Ten years ago Lauren Bath first discovered Instagram, and within three years her captivating travel photography saw her established as a professional Instagrammer. But she didn’t just settle into her comfortable niche of travelling and taking pretty pictures. Lauren was determined to build on the success and to diversify her activities. And then she became a mother. [Article courtesy of Olympus]

‘To be honest, I knew when I made the decision to have a baby that my life would change drastically,’ she said. ‘At the time I was away working for at least 3 weeks out of the month, and my business wasn’t scalable. It relied solely on my exchange of time for money. I made the decision to move away from travel photography while I adjusted to motherhood, which turned out to be fortuitous timing with the pandemic. I have dusted my camera off a bit over the past 15 months or so, and I’ve also enjoyed taking the pressure off myself and solely shooting for pleasure and not work.’

A dedicated Olympus shooter since her early Instagram days, Lauren’s been keeping her camera bag well stocked. ‘I got my hands on the E-M1 Mark III last year and have the full range of M.Zuiko f/2.8 pro lenses,’ she said. ‘I also love the 300mm f/4 and the 12-100 f/4. And I’ve got a handful of primes. I’m very spoiled with my gear.’

Asked which body and lens combo she found herself using most frequently, she responded ‘Definitely the E-M1 Mark III and the 40-150 f/2.8. It’s such an amazing lens – and always challenges me creatively. I’ve never loved wide angle lenses; my style is much more suited to telephoto.’

It’s not uncommon for accomplished photographers like Lauren to have a special fascination with particular subject areas. ‘I’d definitely say that my favourite subject is, and probably always will be, wildlife. It’s the one thing I never tire of photographing. Whether it’s a kangaroo in Australia, birds, or African animals on safari – endless interest from me! I think because it’s always a challenge to shoot something unique when it comes to wildlife, and because animals are so unpredictable. It’s never boring!’

While she’s swung her career focus – at least to some extent – away from Instagram, Lauren’s latest ventures are still very much about social media. ‘I’ve spent the better part of my career teaching business to creative people in the travel industry, a very niche market,’ she said. ‘What I teach now is broader in the sense that any business can come and learn from my business partners and I – but it’s still super relevant to photographers, creative businesses and even travel businesses.’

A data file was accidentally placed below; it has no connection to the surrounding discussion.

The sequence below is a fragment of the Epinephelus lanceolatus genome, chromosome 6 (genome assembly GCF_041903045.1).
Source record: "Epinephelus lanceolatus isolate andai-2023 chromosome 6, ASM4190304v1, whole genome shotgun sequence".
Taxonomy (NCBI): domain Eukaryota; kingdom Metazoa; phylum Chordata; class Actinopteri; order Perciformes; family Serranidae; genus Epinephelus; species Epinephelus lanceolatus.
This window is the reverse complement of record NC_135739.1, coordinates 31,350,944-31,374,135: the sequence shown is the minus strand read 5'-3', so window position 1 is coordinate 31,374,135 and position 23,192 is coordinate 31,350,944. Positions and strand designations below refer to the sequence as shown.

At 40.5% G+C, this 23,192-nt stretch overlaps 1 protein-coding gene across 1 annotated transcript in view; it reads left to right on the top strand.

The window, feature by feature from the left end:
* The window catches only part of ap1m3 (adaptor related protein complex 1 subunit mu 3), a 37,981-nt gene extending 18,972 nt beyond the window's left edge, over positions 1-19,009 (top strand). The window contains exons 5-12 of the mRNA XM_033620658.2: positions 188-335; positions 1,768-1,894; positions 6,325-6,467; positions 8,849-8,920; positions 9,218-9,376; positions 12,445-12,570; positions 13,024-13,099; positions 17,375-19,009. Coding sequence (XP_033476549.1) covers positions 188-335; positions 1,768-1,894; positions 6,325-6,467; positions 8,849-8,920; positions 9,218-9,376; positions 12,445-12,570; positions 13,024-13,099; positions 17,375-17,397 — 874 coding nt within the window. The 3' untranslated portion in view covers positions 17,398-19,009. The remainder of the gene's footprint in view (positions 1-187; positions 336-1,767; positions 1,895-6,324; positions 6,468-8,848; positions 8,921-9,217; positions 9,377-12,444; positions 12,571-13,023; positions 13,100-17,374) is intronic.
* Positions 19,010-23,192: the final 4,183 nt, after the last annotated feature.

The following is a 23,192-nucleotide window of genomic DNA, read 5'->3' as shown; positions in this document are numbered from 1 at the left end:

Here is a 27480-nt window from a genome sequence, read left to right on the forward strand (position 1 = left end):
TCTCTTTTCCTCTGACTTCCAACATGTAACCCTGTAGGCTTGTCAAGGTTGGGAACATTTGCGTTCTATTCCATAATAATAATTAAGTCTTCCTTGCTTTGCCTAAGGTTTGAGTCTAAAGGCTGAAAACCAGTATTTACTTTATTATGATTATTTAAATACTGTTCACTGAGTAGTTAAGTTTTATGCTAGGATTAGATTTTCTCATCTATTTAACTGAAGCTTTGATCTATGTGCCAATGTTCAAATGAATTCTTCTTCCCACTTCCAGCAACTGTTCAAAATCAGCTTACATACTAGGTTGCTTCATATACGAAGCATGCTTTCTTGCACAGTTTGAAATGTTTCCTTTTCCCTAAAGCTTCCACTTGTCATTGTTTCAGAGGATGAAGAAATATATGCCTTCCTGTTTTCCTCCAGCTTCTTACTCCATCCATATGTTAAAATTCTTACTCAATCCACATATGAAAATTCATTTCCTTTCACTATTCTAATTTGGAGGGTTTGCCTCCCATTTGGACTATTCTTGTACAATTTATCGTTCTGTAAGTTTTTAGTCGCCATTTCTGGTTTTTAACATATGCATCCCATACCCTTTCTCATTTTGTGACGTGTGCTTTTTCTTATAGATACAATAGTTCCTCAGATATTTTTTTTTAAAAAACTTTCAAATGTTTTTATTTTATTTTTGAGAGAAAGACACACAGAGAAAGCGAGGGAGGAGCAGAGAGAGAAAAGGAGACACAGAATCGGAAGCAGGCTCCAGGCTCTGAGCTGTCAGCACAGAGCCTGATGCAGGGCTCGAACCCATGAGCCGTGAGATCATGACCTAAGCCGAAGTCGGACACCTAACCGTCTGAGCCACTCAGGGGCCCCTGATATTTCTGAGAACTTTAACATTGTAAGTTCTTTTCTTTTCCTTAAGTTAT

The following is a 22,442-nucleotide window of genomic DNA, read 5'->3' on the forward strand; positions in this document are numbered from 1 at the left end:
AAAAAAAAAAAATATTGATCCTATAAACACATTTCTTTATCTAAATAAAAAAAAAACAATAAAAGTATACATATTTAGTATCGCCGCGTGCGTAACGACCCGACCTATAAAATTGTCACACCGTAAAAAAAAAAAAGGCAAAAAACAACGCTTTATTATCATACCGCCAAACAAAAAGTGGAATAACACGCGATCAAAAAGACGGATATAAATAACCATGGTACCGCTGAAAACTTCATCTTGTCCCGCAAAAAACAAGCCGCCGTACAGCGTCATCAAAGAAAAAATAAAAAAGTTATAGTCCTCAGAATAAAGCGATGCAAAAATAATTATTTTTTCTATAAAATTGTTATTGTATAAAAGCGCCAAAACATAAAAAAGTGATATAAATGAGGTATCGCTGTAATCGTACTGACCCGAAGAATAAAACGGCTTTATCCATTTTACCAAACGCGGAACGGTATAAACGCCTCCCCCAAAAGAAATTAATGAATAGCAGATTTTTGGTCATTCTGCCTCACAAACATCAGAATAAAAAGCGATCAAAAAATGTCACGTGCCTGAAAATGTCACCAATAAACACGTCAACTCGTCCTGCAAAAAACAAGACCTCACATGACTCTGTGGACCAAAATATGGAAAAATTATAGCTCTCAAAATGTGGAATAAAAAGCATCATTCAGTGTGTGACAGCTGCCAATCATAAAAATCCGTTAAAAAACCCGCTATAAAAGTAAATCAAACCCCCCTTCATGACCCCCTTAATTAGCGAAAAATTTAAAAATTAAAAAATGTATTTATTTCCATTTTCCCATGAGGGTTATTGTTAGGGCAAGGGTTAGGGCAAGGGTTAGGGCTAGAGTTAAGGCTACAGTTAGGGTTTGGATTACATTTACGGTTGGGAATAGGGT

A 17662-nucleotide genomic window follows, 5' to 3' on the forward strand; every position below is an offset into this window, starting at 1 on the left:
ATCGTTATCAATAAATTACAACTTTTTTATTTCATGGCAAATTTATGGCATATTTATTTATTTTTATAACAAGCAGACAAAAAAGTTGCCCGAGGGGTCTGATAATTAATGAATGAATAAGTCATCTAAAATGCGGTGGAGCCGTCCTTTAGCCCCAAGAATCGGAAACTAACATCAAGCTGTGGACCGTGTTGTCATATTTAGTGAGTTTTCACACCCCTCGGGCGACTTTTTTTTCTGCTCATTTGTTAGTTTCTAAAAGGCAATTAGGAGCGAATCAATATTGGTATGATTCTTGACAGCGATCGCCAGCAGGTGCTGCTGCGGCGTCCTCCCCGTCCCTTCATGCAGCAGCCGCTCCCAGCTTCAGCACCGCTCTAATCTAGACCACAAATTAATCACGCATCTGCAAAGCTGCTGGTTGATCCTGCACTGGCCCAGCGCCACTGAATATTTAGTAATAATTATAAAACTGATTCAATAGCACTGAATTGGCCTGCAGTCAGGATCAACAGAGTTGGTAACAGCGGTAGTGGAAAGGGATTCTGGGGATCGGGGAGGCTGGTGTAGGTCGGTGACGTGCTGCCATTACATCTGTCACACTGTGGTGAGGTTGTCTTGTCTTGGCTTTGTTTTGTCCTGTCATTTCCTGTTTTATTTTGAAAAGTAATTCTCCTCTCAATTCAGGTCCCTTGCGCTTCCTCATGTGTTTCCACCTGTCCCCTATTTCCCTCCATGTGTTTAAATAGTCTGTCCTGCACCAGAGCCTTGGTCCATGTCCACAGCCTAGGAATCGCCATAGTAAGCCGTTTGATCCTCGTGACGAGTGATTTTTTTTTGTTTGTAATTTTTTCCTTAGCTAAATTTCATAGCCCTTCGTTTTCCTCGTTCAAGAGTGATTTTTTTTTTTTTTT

One of the great challenges for photographers in an era of ubiquitous social media is finding their own unique vision. ‘Social media is 100% responsible for the rise of the “popular image”,’ said Lauren. ‘As a photographer I’m of two minds about it – on the one side, anything that gets a person off their ass and out in nature being creative is a great thing. Yes, even if the shot has been done 500 million times. 

‘On the other side, and especially when I’m working and on a schedule, it’s annoying when people are standing shoulder to shoulder to take the exact same shot. When I approach a commonly shot scene I’m always trying to put my spin on it, and would encourage others to do the same. Get high, get low, use the foreground, add a person, use a drone or an underwater housing. It’s fun to experiment!’

‘My desire is to create something original that I can feel proud of,’ Lauren adds. ‘There’s no feeling of pride when I copy a shot that another photographer has thought of. This is why I so rarely research the locations I shoot in. I like to go in blind without preconceived ideas of how to shoot the scene.’

‘Give value to your audience! Share great, valuable content. Engage with the community, it’s not just about you. Be consistent to build trust and rapport. Basically it’s all about the three C’s – Content, Conversation and Consistency.’